The finding is reported in a paper in the journal Nature Communications written by MIT postdoc Nenad Miljkovic, mechanical engineering professor Evelyn Wang, and two others.
Miljkovic says this was an extension of previous work by the MIT team. That work showed that under certain conditions, rather than simply sliding down and separating from a surface due to gravity, droplets can actually leap away from it. This occurs when droplets of water condense onto a metal surface with a specific kind of superhydrophobic coating and at least two of the droplets coalesce: They can then spontaneously jump from the surface, as a result of a release of excess surface energy.
In the new work, “We found that when these droplets jump, through analysis of high-speed video, we saw that they repel one another midflight,” Miljkovic says. “Previous studies have shown no such effect. When we first saw that, we were intrigued.”
In order to understand the reason for the repulsion between jumping droplets after they leave the surface, the researchers performed a series of experiments using a charged electrode. Sure enough, when the electrode had a positive charge, droplets were repelled by it as well as by each other; when it had a negative charge, the droplets were drawn toward it. This established that the effect was caused by a net positive electrical charge forming on the droplets as they jumped away from the surface.
The charging process takes place because as droplets form on a surface, Miljkovic says, they naturally form an electric double layer — a layer of paired positive and negative charges — on their surfaces. When neighboring drops coalesce, which leads to their jumping from the surface, that process happens “so fast that the charge separates,” he says. “It leaves a bit of charge on the droplet, and the rest on the surface.”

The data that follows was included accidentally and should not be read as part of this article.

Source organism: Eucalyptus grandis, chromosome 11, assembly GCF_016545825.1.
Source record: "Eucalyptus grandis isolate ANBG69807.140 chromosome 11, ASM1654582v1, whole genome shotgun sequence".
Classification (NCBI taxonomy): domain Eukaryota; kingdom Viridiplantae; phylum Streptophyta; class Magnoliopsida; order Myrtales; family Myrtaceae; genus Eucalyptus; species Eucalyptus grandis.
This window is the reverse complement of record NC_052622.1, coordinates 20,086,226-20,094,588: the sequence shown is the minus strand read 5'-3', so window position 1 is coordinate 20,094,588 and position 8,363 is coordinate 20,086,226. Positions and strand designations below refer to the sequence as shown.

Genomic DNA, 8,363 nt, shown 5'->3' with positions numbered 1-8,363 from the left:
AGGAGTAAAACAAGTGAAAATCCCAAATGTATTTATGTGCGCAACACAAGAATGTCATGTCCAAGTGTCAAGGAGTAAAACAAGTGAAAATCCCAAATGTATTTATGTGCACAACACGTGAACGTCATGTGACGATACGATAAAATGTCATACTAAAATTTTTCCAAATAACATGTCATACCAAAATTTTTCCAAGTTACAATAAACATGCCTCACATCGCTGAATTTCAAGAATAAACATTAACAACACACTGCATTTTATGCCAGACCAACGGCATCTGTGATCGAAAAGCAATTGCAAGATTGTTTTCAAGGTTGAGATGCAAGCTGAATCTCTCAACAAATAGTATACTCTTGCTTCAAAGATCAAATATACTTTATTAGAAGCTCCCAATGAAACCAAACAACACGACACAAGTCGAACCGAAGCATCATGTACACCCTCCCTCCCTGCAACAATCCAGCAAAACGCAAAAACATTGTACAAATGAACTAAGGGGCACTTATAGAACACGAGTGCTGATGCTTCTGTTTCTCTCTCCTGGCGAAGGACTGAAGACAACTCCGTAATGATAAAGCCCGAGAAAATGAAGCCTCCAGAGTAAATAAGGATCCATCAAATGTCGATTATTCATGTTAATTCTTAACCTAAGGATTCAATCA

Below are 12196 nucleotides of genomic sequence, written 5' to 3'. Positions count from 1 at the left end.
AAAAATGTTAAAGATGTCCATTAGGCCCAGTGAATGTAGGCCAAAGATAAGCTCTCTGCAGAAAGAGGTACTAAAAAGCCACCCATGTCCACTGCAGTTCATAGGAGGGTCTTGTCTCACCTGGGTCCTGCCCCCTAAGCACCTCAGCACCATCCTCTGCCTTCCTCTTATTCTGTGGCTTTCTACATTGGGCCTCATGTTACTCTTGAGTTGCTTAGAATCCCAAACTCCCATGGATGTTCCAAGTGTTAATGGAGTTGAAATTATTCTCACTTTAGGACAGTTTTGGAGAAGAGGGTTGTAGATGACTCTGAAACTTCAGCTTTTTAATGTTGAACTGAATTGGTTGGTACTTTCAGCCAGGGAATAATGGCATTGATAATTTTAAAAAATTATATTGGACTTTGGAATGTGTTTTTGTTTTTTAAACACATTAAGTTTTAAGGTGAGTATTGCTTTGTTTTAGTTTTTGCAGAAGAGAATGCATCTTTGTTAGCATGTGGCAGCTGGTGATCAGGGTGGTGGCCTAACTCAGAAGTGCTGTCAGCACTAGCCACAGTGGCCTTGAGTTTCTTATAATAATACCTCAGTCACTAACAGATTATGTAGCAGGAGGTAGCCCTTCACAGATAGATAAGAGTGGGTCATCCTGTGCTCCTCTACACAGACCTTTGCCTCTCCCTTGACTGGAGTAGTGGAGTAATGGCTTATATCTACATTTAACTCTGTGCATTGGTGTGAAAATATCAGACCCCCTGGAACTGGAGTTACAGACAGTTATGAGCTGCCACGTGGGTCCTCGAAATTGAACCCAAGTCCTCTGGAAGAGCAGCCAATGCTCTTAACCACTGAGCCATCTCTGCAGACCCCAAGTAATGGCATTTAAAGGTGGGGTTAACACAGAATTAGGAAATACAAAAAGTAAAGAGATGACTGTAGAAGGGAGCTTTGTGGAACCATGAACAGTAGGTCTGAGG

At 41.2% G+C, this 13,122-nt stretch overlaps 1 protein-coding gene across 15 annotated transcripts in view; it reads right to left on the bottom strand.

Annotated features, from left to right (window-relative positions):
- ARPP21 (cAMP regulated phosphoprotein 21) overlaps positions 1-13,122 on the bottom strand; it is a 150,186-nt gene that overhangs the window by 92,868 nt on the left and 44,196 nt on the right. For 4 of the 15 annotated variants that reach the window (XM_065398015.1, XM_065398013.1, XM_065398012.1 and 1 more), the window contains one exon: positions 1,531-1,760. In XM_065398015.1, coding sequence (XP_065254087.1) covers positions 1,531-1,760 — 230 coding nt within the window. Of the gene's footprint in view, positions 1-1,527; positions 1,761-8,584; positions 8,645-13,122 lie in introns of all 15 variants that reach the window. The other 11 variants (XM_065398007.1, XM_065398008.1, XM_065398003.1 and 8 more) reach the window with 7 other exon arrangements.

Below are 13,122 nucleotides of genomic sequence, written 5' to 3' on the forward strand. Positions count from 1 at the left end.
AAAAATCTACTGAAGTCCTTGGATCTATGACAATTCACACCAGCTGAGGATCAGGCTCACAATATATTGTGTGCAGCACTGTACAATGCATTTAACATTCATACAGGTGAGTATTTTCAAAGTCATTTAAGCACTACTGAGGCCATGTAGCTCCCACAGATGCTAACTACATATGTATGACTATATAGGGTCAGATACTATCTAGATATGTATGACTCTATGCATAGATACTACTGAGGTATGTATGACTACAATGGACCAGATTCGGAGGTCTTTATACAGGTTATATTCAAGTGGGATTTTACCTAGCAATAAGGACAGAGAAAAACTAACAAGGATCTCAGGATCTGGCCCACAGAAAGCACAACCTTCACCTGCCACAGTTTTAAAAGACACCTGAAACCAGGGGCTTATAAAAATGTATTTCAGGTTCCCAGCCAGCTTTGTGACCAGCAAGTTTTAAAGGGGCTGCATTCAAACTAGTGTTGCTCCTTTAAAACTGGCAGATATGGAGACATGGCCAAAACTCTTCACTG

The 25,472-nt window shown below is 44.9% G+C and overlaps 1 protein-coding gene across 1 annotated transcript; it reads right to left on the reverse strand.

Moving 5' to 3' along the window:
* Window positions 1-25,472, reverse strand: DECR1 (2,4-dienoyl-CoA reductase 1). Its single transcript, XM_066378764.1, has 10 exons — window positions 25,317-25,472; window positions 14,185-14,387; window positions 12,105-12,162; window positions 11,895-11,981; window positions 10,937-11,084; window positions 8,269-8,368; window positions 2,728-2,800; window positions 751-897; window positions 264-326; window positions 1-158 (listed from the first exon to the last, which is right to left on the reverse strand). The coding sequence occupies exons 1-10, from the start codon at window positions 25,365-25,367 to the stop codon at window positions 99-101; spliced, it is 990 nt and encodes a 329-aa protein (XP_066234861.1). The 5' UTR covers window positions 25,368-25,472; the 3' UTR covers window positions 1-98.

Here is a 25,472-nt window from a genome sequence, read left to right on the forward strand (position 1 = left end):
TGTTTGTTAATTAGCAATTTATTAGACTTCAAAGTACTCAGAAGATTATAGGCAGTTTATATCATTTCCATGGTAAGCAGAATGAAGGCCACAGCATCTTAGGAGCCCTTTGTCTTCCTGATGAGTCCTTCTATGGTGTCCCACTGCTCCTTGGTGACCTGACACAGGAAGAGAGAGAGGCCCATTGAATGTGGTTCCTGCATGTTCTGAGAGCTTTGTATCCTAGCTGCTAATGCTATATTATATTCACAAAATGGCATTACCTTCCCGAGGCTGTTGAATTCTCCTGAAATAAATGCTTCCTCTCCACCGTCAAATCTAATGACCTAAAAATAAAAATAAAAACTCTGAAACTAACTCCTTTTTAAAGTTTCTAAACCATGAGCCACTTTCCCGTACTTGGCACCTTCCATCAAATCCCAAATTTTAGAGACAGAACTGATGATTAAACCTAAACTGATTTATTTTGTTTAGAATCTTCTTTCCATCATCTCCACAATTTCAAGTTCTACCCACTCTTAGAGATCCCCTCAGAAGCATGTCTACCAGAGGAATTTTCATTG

The initial finding that droplets could jump from a condenser surface — a component at the heart of most of the world’s electricity-generating power plants — provided a mechanism for enhancing the efficiency of heat transfer on those condensers, and thus improving power plants’ overall efficiency. The new finding now provides a way of enhancing that efficiency even more: By applying the appropriate charge to a nearby metal plate, jumping droplets can be pulled away from the surface, reducing the likelihood of their being pushed back onto the condenser either by gravity or by the drag created by the flow of the surrounding vapor toward the surface, Miljkovic says.
“Now we can use an external electric field to mitigate” any tendency of the droplets to return to the condenser, “and enhance the heat transfer,” he says.
But the finding also suggests another possible new application, Miljkovic says: By placing two parallel metal plates out in the open, with “one surface that has droplets jumping, and another that collects them … you could generate some power” just from condensation from the ambient air. All that would be needed is a way of keeping the condenser surface cool, such as water from a nearby lake or river. “You just need a cold surface in a moist environment,” he says. “We’re working on demonstrating this concept.”
Jonathan Boreyko, a postdoc at Oak Ridge National Laboratory who was not connected with this research, says that while jumping droplets on superhydrophobic surfaces have been known for a few years, “the fact that the jumping droplets exhibit a net charge was completely unknown until this report. … It is my impression that this work is of very high quality and will have a large impact on the rapidly evolving field of phase-change heat transfer on nanostructured surfaces.”
The research team also included graduate student Daniel Preston and Ryan Enright, who was a postdoc at MIT and the University of Limerick and is now at Bell Labs Ireland, part of Alcatel-Lucent. The work received funding from the U.S. Department of Energy through the MIT Solid-State Solar-Thermal Energy Conversion Center, the Office of Naval Research and the National Science Foundation.